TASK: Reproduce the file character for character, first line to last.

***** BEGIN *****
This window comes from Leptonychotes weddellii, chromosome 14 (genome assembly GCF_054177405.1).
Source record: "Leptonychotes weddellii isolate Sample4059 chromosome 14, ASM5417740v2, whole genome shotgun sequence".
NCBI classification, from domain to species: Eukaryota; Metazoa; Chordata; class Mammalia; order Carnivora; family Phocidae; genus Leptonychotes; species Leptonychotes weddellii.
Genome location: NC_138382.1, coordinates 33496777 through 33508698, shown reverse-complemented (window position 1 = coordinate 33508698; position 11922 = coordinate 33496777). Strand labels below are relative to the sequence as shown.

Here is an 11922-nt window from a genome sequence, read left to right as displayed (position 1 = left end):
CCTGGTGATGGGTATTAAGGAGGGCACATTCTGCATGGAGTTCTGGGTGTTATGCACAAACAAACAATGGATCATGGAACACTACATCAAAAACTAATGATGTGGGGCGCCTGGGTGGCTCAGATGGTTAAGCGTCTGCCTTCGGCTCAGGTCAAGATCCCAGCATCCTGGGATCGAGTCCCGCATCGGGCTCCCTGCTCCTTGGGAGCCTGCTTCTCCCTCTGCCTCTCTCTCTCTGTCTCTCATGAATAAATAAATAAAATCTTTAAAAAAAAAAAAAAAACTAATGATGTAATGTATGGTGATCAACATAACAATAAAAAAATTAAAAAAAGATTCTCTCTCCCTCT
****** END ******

This window comes from Leptonychotes weddellii, chromosome 14 (genome assembly GCF_054177405.1).
Source record: "Leptonychotes weddellii isolate Sample4059 chromosome 14, ASM5417740v2, whole genome shotgun sequence".
NCBI classification, from domain to species: Eukaryota; Metazoa; Chordata; class Mammalia; order Carnivora; family Phocidae; genus Leptonychotes; species Leptonychotes weddellii.
Genome location: NC_138382.1, coordinates 33496777 through 33508698, shown reverse-complemented (window position 1 = coordinate 33508698; position 11922 = coordinate 33496777). Strand labels below are relative to the sequence as shown.

Here is an 11922-nt window from a genome sequence, read left to right as displayed (position 1 = left end):
CCTGGTGATGGGTATTAAGGAGGGCACATTCTGCATGGAGTTCTGGGTGTTATGCACAAACAAACAATGGATCATGGAACACTACATCAAAAACTAATGATGTGGGGCGCCTGGGTGGCTCAGATGGTTAAGCGTCTGCCTTCGGCTCAGGTCAAGATCCCAGCATCCTGGGATCGAGTCCCGCATCGGGCTCCCTGCTCCTTGGGAGCCTGCTTCTCCCTCTGCCTCTCTCTCTCTGTCTCTCATGAATAAATAAATAAAATCTTTAAAAAAAAAAAAAAAACTAATGATGTAATGTATGGTGATCAACATAACAATAAAAAAATTAAAAAAAGATTCTCTCTCCCTCT